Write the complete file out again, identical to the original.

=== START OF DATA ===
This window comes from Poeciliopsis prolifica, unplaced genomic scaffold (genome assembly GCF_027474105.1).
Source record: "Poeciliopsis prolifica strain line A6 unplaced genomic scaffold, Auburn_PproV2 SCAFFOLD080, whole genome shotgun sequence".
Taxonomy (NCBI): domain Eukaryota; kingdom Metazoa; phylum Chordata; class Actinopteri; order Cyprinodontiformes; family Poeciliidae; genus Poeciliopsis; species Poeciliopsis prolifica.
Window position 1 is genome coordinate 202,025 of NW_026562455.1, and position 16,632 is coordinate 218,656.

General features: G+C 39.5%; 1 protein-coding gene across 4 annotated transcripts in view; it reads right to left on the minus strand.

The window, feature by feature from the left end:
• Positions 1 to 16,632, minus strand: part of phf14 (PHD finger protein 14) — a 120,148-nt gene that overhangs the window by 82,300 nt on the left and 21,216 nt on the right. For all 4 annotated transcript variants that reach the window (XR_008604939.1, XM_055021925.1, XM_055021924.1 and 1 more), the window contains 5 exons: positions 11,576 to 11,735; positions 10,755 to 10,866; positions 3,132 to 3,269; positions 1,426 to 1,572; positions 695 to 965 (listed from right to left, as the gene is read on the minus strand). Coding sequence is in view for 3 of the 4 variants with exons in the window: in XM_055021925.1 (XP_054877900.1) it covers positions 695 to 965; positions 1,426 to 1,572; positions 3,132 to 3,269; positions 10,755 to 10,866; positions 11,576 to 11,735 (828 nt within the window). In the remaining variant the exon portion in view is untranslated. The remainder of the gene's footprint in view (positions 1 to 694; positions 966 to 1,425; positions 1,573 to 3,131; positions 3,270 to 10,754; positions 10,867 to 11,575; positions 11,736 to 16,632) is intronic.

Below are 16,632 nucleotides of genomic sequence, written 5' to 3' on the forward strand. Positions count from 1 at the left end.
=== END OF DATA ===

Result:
This window comes from Poeciliopsis prolifica, unplaced genomic scaffold (genome assembly GCF_027474105.1).
Source record: "Poeciliopsis prolifica strain line A6 unplaced genomic scaffold, Auburn_PproV2 SCAFFOLD080, whole genome shotgun sequence".
Taxonomy (NCBI): domain Eukaryota; kingdom Metazoa; phylum Chordata; class Actinopteri; order Cyprinodontiformes; family Poeciliidae; genus Poeciliopsis; species Poeciliopsis prolifica.
Window position 1 is genome coordinate 202,025 of NW_026562455.1, and position 16,632 is coordinate 218,656.

General features: G+C 39.5%; 1 protein-coding gene across 4 annotated transcripts in view; it reads right to left on the minus strand.

The window, feature by feature from the left end:
• Positions 1 to 16,632, minus strand: part of phf14 (PHD finger protein 14) — a 120,148-nt gene that overhangs the window by 82,300 nt on the left and 21,216 nt on the right. For all 4 annotated transcript variants that reach the window (XR_008604939.1, XM_055021925.1, XM_055021924.1 and 1 more), the window contains 5 exons: positions 11,576 to 11,735; positions 10,755 to 10,866; positions 3,132 to 3,269; positions 1,426 to 1,572; positions 695 to 965 (listed from right to left, as the gene is read on the minus strand). Coding sequence is in view for 3 of the 4 variants with exons in the window: in XM_055021925.1 (XP_054877900.1) it covers positions 695 to 965; positions 1,426 to 1,572; positions 3,132 to 3,269; positions 10,755 to 10,866; positions 11,576 to 11,735 (828 nt within the window). In the remaining variant the exon portion in view is untranslated. The remainder of the gene's footprint in view (positions 1 to 694; positions 966 to 1,425; positions 1,573 to 3,131; positions 3,270 to 10,754; positions 10,867 to 11,575; positions 11,736 to 16,632) is intronic.

Below are 16,632 nucleotides of genomic sequence, written 5' to 3' on the forward strand. Positions count from 1 at the left end.